For the best part of his career, spanning some forty years, Pekka Airaksinen's music can be said to have been ahead of its time. His current plans, too, reach far into the future. In the 80's he initiated a series of albums and compositions, each of which is dedicated to one of the thousand Buddhas in the Buddhist mythology. Probably the most prolific recording artist in Finland, at the moment he is "only" about a hundred Buddhas down. This year he expects to release some 15 albums in all.
Airaksinen is still mainly known for the controversial underground/performance group The Sperm, formed in 1967. He was responsible for the musical side of things of the collective, whose recordings mostly resemble the noise and industrial music of some ten years later rather than any of their contemporaries or Airaksinen's influences - who were mostly the classics of 50's and 60's electronic music, such as Cage and Stockhausen. Alongside musicians, in true 60's multi-media style The Sperm also featured in their ranks visual artists (Peter Widén, Markus Heikkerö, and others), conceptualists (J.O. Mallander), interdisciplinary artists (Mattijuhani Koponen), light show specialists (Timo Aarniala), and more.
Things have changed in 35 years – so much so, in fact, that in the current apprehensive climate of neo-conservativism most people don't like to reminisce about the struggles of those times – and even if they do, time tends to have tinted the memories. In any case, some contemporaries testify to the fact that especially in their early years The Sperm waged a serious guerrilla war against the status quo in Finland and "the spirit of the Winter War" - one nation united against a common threat from outside. For this they chose a pro-drug, pro-sexual revolution rhetoric and a rather dadaistic sense of humour as weapons. Much like the revolution-minded students all over Europe in the late 60's, members of The Sperm were eager to be influenced by American free jazz, underground rock, and anarchist elements of the counter-culture like Yippies. Koponen and Widén ended up being jailed for lewd behaviour during a performance. Even after the pair was released, the police continued their clampdown – despite the fact The Sperm's artistic achievements were being lauded in the national media, their shows being increasingly sold out, and the group joining a larger entertainment package to tour mainstream venues all over the country. After The Sperm disbanded in 1970, Airaksinen continued making experimental music, but this time he stayed in his recording studio. Together with a few ex-Sperm members he also participated in the exhibitions of the artist group Elonkorjaajat ("The Harvesters") with his psychedelic paintings.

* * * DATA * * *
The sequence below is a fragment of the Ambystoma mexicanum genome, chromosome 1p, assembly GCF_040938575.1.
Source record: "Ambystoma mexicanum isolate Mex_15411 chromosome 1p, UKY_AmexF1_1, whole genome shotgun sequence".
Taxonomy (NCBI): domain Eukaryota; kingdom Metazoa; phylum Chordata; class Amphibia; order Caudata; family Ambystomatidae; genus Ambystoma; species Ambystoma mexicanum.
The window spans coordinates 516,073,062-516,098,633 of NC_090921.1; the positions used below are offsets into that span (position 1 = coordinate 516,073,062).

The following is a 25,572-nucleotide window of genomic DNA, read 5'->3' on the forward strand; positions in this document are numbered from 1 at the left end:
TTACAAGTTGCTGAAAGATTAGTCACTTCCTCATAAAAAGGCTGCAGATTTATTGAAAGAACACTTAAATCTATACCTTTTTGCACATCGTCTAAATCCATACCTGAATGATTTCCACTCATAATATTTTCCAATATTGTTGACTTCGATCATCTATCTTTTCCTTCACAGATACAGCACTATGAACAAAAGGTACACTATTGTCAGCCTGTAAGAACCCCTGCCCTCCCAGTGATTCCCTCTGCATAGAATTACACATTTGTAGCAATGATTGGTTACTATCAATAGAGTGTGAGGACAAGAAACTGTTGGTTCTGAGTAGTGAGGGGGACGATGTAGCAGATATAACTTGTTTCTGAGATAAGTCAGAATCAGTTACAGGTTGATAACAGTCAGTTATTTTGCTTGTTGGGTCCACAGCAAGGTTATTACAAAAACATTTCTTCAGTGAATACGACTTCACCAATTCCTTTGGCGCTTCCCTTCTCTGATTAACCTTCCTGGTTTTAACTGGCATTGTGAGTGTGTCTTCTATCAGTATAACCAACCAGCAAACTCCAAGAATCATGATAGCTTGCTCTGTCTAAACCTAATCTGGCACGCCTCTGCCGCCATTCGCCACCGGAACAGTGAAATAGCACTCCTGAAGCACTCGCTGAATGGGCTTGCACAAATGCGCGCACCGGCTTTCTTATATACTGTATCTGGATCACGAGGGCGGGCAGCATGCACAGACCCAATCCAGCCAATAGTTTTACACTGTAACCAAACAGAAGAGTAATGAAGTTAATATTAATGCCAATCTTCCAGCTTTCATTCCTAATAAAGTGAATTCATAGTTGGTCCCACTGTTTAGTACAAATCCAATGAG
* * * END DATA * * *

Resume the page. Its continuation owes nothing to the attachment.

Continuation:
What runs through the whole of Airaksinen's musical output is his idiosyncratic mode of expression; the disintegrating, out-of-sync rhythms, the intense dynamics, and the feverish visions. Unlike in most electronic music, his approach is unpolished, spontaneous, and improvisatory. The cosmic "electro-jazz" Airaksinen developed in the 80's, fusing bebop, free jazz and the 808 drum machine sound, still astonishes. During the following decade he incorporated some techno influences into his work, but filtered uncannily through his experiences and his Buddhist outlook on life.
Tibetan Buddhism is ideal for Airaksinen: like the Dalai Lama, he is an unassuming, venerable gentleman with a sense humour, to boot. He may make a deadpan comment on the holy scriptures that recount the lives of the thousand Buddhas that "they include statistics on the lives of the future Buddhas", or that "they boast rather a lot of transgalactic traffic" – or, in just as light-hearted a way, he might downplay half of his recent output as "trivial music". Even in the Sperm days he never tried to push his own persona to the forefront; instead, he often played behind the amps at concerts. For the last thirty years he has steered clear of the media limelight. Even his latest music can only be ordered from his website.
The Avanto performance is also a record release concert: the revered Love Records is putting out Madam I'm Adam, a double CD collection of Airaksinen's music from 1968 to 2003. Most of the concert will consist of brand new material, but we can also expect a few reinterpretations of popular Sperm favourites from "the golden sixties". He has also designed the concert's visuals, which promise to be of the psychedelic variety. Also featured in the bill is Englishman Simon Wickham-Smith, with his special mixture of Buddhist glitch and minimalist noise.